In a hearth built of stones behind my kingdom’s wall I made a little fire of dead pinewood. While water boiled for a freeze-dried supper I dragged fallen branches to form a hedge about my bed. Supper done, I sat by the embers of the fire and lit a small cigar for the companionable scent of it. It was very quiet there. For a while after sundown I heard a bird calling. Sheep made their idiotic sounds. Once, something moved suddenly in the shadows behind me and I started in foolish alarm. The breeze became a wind that filled the wood with its sound and I hid myself in sleep.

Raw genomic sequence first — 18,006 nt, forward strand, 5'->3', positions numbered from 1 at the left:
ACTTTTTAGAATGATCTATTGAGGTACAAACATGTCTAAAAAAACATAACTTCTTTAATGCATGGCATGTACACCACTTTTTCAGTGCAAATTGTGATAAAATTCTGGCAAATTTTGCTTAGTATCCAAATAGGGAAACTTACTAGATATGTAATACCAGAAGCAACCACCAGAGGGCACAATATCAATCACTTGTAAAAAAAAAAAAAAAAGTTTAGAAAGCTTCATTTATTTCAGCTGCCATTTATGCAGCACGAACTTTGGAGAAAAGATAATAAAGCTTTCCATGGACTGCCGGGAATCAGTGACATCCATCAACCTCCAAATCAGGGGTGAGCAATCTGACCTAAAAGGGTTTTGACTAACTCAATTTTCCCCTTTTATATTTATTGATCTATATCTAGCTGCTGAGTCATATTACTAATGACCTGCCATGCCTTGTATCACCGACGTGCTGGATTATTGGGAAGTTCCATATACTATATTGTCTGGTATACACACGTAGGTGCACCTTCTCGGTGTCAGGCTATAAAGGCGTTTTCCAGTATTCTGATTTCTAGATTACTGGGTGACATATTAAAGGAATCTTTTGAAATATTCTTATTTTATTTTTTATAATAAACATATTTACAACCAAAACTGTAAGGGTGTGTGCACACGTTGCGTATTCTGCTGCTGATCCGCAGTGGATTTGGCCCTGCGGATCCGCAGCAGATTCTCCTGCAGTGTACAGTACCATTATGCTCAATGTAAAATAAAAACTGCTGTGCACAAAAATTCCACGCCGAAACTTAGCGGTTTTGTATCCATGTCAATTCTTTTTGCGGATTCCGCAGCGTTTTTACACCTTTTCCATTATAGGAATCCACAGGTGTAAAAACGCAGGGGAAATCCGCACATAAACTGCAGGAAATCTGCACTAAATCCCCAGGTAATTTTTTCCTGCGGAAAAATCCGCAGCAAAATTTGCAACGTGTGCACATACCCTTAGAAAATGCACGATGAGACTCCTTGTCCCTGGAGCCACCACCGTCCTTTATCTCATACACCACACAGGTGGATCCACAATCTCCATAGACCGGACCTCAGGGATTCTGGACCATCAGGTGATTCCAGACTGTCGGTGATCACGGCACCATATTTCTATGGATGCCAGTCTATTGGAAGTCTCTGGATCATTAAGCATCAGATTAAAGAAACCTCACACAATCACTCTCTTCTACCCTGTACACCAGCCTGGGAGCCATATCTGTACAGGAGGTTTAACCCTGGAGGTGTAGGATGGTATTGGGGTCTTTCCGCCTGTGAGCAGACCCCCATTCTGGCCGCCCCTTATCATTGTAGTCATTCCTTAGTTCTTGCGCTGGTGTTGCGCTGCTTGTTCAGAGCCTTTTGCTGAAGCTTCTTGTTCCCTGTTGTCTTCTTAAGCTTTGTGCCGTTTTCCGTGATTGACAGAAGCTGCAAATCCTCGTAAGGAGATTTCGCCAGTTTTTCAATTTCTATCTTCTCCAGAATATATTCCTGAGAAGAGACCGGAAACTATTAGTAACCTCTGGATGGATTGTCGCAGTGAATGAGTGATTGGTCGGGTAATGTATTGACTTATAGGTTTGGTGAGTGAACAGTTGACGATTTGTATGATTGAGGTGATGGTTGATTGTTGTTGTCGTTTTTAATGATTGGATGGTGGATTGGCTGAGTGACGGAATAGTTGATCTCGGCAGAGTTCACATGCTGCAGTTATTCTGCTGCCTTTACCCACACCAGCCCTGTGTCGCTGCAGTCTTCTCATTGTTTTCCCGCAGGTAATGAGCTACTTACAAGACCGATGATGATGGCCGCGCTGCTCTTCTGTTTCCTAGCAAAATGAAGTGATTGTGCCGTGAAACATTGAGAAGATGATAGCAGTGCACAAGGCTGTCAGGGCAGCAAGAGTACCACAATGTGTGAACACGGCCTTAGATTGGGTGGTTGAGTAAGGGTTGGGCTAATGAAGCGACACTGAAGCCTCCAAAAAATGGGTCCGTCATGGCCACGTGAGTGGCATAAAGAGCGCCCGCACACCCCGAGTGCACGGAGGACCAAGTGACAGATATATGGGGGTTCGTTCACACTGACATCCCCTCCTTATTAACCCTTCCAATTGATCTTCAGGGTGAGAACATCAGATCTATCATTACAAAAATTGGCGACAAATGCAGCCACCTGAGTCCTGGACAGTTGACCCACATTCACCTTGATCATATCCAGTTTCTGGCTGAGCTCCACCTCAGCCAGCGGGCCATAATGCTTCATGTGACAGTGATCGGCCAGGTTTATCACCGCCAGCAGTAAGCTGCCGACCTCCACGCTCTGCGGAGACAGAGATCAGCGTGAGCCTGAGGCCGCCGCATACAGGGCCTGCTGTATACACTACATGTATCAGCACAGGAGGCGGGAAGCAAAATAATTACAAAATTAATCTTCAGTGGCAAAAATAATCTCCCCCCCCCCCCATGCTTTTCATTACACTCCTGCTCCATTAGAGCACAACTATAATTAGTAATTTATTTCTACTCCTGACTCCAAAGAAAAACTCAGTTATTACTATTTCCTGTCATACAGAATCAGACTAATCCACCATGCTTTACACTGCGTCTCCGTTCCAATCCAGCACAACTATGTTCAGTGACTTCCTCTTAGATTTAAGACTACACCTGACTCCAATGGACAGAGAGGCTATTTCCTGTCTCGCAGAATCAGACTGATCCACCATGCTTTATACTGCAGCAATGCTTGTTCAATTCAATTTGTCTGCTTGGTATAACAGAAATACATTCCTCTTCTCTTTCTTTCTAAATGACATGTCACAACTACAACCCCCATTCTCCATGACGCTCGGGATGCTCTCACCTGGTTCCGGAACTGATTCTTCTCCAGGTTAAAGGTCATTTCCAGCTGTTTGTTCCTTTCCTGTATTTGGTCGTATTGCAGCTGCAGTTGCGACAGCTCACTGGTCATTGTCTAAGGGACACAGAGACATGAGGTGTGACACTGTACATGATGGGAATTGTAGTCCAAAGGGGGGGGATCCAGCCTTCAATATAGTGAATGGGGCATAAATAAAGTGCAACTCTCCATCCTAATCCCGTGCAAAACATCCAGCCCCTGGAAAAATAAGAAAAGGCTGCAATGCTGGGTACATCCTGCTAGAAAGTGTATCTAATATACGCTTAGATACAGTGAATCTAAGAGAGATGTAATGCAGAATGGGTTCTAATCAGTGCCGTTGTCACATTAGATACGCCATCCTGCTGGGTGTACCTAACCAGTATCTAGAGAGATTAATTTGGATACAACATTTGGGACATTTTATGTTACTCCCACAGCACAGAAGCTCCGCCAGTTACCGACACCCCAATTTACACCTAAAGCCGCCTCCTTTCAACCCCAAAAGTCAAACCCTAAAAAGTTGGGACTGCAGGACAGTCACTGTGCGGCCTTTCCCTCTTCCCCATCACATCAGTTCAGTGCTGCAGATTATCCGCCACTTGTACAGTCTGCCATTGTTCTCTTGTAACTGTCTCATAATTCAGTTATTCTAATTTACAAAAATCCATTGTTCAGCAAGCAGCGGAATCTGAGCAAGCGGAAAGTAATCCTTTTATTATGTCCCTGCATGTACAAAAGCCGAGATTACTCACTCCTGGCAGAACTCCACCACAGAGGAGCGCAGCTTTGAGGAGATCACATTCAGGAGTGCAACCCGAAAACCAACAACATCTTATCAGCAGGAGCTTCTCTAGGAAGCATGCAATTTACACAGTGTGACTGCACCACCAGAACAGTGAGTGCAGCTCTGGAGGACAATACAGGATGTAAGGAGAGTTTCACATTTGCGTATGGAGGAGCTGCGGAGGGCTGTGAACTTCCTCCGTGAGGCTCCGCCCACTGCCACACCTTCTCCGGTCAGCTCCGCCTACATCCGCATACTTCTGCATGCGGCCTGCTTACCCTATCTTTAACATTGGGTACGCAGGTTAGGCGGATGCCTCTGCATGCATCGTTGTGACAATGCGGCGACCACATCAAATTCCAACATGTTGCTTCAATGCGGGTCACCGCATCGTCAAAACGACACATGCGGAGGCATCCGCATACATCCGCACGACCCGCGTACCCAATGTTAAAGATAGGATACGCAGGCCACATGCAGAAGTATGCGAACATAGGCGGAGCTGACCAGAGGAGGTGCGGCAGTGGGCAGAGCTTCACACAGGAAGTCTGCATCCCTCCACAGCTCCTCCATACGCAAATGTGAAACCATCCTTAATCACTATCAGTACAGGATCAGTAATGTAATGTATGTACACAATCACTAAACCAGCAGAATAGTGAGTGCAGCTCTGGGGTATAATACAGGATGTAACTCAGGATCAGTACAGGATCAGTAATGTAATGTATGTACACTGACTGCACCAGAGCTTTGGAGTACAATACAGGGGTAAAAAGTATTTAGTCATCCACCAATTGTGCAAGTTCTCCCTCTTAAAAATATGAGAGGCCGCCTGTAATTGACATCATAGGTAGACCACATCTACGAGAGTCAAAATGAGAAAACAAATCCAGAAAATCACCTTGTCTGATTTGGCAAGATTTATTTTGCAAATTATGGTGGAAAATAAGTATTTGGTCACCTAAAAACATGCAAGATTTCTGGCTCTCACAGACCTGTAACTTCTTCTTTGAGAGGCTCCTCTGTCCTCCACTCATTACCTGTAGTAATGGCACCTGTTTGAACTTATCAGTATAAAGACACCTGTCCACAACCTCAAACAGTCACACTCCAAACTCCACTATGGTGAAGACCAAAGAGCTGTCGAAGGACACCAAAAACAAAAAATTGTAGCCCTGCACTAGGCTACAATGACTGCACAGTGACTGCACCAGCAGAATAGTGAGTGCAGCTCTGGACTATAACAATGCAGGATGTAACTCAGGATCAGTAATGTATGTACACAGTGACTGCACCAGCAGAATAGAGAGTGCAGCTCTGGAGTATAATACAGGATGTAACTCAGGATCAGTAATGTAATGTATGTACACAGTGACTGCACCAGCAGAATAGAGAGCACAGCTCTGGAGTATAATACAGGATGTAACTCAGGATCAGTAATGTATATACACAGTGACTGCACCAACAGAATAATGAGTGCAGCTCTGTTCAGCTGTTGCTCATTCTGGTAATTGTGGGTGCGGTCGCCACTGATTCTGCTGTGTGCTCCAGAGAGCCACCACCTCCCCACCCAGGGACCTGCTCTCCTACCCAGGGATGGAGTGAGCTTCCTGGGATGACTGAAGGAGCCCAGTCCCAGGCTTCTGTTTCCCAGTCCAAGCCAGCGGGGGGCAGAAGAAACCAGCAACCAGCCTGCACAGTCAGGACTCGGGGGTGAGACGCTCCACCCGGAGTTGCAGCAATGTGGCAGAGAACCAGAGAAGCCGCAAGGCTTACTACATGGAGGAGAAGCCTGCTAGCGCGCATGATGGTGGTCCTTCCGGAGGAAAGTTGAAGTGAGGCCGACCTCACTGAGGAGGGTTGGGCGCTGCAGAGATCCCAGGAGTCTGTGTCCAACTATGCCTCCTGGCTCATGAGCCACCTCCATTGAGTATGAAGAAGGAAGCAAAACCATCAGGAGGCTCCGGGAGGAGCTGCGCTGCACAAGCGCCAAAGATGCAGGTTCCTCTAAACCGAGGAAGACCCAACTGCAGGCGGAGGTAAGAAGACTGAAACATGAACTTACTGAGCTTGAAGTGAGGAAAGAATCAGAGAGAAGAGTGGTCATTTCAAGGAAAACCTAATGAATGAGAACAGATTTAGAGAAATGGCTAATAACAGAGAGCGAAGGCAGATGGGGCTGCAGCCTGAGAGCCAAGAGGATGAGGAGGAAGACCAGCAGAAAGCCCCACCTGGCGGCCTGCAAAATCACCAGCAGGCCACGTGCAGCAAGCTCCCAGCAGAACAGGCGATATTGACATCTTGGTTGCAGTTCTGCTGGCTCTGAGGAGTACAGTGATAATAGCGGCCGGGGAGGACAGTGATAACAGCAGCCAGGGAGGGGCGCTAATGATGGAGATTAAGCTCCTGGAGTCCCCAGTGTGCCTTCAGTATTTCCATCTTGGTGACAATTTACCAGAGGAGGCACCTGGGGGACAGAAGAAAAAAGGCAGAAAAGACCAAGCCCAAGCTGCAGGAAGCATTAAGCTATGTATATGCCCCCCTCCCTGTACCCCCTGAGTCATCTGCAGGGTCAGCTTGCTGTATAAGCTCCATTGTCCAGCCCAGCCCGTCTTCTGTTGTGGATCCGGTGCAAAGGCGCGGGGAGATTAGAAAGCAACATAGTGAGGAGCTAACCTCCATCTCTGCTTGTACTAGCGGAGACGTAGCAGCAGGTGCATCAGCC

Morning was the sky becoming grey above the branches. It was the sound of a pigeon close by me in the coppice, then the smell of wood smoke and frying bacon and of coffee made from fresh-ground beans only two days before. And it was the chill of the heavy dew through my cotton trousers as I walked through bracken. It was long shadows in the valley below me, the scent of damp heather and turf, the sun hot on my back before nine o’clock. I kept to the drove road, for the most part a mere track, but a track that followed the heights (Brown Know and Hare Law and Minch Moor). To the north, beyond the valley of the Tweed, were the hills of Peeblesshire and Selkirkshire and Midlothian. Soon after noon I reached the road near Traquair and saw people again for the first time since setting out. In a meadow I saw a caravan and a tent and at the tiny post-office and store a man came to borrow a kettle for picnic tea, but from then until the following evening, apart from the keeper on the moor above Glenshiel Banks, I saw nobody at all.